Qualcomm Inc.'s bid to acquire NXP Semiconductors NV faces an in-depth probe by the European Union on concerns the deal could lead to higher prices, less choice and reduced innovation in the semiconductor industry, the EU's antitrust regulator said Friday.
The move opens up another front by the EU against the U.S. chip maker, which the EU watchdog is already investigating for alleged breaches of antitrust rules.
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The European Commission said it was concerned the newly merged company would hold strong market positions with both cellular chipsets and chips for near-field communications, giving the company the incentive to exclude rival suppliers from the market or even modify NXP's current intellectual property licensing practices. The deal might also remove competition in the market for chips used in the automotive sector, the EU said.
Qualcomm agreed to buy Netherlands-based NXP for $39 billion in October, in a deal that would make it one of the top suppliers of chips used in cars at a time when manufacturers are building cars with greater computer power and as self-driving models develop.
"With this investigation, we want to ensure that consumers will continue to benefit from secure and innovative products at competitive prices," said EU antitrust chief Margrethe Vestager.
In a statement, Qualcomm said "both companies expected a thorough review process and are working closely with relevant regulators, including the European Commission, to obtain the necessary approvals." Qualcomm also said it was "confident" it could address the EU's concerns, adding it still expects the transaction to close by the end of the year. The deal has already won the green-light from U.S. antitrust authorities.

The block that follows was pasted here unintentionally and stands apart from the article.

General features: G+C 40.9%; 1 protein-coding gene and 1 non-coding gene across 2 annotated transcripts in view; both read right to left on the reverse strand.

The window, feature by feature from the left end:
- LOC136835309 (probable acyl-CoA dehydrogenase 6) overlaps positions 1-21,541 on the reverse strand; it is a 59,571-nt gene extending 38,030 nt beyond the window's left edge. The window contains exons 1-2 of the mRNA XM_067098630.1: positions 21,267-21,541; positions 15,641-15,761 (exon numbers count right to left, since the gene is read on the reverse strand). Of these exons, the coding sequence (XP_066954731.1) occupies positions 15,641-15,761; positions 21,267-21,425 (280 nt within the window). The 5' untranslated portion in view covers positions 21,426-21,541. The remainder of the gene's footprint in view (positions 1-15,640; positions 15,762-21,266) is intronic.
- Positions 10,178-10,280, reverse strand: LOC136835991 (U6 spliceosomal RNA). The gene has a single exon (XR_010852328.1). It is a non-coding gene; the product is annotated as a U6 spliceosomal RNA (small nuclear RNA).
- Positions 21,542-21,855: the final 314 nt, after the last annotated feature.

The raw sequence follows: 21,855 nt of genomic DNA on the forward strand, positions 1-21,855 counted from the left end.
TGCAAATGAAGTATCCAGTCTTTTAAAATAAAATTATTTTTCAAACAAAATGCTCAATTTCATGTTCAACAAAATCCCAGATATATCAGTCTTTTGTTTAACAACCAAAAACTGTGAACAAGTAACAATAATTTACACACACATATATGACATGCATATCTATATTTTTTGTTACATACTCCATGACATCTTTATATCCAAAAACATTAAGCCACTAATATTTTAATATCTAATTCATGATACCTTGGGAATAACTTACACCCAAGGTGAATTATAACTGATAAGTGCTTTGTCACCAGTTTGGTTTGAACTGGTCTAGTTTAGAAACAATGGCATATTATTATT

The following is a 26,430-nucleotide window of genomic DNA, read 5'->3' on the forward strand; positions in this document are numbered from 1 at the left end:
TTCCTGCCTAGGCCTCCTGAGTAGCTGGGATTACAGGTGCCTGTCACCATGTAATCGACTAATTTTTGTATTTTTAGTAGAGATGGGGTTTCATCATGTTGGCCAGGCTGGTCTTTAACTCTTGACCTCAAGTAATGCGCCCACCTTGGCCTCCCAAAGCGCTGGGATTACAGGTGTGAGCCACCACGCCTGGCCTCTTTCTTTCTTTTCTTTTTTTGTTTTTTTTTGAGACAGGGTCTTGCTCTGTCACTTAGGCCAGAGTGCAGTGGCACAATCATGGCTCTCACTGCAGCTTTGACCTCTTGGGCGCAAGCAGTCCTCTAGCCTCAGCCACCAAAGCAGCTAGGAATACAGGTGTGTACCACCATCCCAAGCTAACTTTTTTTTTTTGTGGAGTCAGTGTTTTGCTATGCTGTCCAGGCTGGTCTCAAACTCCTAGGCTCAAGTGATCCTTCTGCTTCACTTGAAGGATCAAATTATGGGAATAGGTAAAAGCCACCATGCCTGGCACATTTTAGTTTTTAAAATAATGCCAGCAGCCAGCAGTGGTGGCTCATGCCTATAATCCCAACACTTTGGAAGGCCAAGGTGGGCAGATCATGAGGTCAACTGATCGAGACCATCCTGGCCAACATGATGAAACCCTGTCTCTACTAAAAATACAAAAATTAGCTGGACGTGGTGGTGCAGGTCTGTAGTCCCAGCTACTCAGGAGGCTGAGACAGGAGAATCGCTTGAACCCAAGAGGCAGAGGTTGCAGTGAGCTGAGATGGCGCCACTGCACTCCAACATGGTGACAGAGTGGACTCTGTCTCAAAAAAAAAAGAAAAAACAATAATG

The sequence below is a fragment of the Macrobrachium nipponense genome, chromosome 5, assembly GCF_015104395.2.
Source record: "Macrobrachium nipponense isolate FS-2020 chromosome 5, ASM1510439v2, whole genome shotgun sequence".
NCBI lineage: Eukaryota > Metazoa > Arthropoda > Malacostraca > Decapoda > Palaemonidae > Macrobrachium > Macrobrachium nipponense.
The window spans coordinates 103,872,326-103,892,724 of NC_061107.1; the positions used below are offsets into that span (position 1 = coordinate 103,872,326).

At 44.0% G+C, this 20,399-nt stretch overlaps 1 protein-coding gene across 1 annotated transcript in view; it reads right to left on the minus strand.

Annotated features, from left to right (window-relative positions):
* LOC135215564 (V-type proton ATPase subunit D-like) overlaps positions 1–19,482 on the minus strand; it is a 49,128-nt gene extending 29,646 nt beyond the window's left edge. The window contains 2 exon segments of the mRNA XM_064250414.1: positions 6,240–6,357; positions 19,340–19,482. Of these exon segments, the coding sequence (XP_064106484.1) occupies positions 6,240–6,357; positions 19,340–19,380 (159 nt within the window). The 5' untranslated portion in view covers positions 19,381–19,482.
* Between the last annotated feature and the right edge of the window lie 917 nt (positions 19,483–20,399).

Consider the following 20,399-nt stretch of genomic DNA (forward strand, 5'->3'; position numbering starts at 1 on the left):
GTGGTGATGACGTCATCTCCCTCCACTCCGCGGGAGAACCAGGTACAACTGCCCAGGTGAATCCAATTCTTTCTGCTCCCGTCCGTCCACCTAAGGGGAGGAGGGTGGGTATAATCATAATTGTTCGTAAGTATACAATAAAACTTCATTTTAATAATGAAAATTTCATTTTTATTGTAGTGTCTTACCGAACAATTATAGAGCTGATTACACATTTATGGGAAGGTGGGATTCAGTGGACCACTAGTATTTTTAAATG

In-depth investigations are common in EU merger reviews. A full-blown review allows companies several more months to come up with remedies, like selling assets, to offer the regulator in exchange for clearance. The commission could still clear the deal without conditions, or block it, if it deems any remedies offered to be insufficient to assuage antitrust concerns.
The probe comes as the EU scrutinizes Qualcomm's behavior in other areas. The commission in December 2015 formally accused Qualcomm of illegally paying a major customer to exclusively use its chips and selling chips below cost to force a competitor, Icera Inc., out of the market.
Qualcomm has previously said its sales practices "have always complied with European competition law."
The antitrust cases against Qualcomm are "still a work in progress," Ms. Vestager said in an interview in March, adding that she considered them important cases because of the implications for mobile communications.
Qualcomm, based in San Diego, is the largest supplier of chips for mobile devices, including baseband chips that provide cellular connections and processors that run smartphone applications. But Qualcomm earns most of its profits from charging handset makers royalties for using its cellular patents. Most other government investigations so far have focused on its licensing practices.
The U.S. chip maker's legal woes grew this year after Apple Inc. in January opened a legal battle against the company by suing Qualcomm in the U.S., and later in China and the U.K. -- building on international resistance to Qualcomm's patent-licensing business that has included antitrust investigations and fines in China, South Korea and the U.S.
--Ted Greenwald contributed to this article.
Write to Natalia Drozdiak at firstname.lastname@example.org
(END) Dow Jones Newswires
June 12, 2017 02:48 ET (06:48 GMT)